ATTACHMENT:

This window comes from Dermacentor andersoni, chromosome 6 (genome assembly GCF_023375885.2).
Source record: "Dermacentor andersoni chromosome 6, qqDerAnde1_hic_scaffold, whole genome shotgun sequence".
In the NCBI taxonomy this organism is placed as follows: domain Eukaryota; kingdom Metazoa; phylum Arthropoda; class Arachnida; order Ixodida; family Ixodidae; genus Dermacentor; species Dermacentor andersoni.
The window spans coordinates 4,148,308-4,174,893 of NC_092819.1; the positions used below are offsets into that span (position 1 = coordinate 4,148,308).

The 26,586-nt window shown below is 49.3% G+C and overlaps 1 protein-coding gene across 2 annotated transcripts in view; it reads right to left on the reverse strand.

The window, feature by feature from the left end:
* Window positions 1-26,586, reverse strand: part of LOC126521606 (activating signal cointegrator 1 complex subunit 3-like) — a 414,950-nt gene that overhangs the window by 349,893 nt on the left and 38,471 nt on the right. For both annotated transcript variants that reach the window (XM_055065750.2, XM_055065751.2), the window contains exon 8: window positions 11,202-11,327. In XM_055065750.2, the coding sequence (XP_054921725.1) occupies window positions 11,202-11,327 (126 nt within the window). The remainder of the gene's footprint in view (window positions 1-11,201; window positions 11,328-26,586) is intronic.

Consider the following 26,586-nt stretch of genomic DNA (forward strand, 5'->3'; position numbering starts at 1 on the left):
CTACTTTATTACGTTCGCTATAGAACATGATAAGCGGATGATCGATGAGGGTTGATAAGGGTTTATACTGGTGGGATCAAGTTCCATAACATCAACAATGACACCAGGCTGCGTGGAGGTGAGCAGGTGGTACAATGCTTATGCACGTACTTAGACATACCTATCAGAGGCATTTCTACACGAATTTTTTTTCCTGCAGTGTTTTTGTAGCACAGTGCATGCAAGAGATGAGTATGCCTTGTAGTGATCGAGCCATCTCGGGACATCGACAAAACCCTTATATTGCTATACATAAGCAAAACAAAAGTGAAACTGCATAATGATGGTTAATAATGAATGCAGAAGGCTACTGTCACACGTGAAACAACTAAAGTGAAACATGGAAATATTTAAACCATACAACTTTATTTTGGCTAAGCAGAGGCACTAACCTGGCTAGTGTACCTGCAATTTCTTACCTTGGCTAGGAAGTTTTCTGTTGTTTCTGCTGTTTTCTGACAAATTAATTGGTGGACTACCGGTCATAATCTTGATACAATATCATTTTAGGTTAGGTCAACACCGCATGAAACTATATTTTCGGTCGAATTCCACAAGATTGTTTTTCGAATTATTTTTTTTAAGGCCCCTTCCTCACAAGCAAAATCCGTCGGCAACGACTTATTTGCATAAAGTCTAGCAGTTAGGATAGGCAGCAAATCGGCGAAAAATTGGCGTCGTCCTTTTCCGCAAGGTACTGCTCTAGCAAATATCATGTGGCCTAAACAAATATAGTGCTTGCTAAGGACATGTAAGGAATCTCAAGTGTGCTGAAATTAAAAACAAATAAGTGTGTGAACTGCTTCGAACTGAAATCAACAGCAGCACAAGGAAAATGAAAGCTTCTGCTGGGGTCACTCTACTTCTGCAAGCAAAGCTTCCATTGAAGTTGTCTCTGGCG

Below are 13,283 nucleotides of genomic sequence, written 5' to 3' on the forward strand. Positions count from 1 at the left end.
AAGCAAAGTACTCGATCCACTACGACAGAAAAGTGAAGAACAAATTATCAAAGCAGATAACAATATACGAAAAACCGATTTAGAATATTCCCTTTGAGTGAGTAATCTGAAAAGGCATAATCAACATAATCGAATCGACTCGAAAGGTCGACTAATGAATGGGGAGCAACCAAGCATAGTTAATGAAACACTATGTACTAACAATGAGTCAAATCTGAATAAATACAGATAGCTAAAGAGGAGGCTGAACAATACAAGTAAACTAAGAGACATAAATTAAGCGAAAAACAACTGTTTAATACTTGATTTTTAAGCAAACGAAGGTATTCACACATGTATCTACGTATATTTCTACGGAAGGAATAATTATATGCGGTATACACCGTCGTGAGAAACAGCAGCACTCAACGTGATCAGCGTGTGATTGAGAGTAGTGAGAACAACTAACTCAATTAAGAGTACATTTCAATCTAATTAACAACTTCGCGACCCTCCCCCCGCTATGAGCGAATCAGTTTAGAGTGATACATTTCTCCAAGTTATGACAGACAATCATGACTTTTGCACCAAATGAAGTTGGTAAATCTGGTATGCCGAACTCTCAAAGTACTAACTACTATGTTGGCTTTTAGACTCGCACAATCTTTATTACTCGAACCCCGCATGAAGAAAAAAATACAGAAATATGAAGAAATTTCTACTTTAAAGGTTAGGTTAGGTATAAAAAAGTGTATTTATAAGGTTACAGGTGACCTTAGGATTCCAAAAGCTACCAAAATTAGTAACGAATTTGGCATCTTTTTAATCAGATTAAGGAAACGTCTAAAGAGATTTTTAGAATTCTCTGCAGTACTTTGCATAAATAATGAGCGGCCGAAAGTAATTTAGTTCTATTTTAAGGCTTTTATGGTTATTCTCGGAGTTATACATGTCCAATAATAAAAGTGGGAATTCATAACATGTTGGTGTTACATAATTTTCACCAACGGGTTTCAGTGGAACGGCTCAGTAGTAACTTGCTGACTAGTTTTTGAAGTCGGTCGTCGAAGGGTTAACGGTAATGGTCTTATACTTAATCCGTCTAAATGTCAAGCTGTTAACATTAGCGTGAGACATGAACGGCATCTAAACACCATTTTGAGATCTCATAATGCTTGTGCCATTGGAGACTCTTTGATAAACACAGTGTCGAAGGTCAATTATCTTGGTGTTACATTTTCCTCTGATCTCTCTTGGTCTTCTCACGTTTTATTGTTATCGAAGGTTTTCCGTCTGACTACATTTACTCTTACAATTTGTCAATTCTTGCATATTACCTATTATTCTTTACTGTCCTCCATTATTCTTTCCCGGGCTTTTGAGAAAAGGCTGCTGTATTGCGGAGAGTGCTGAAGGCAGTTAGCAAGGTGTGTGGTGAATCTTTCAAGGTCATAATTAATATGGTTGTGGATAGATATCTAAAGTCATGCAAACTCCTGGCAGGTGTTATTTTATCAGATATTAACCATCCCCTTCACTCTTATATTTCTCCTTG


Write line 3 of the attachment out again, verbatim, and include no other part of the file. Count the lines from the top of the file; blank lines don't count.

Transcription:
In the NCBI taxonomy this organism is placed as follows: domain Eukaryota; kingdom Metazoa; phylum Arthropoda; class Arachnida; order Ixodida; family Ixodidae; genus Dermacentor; species Dermacentor andersoni.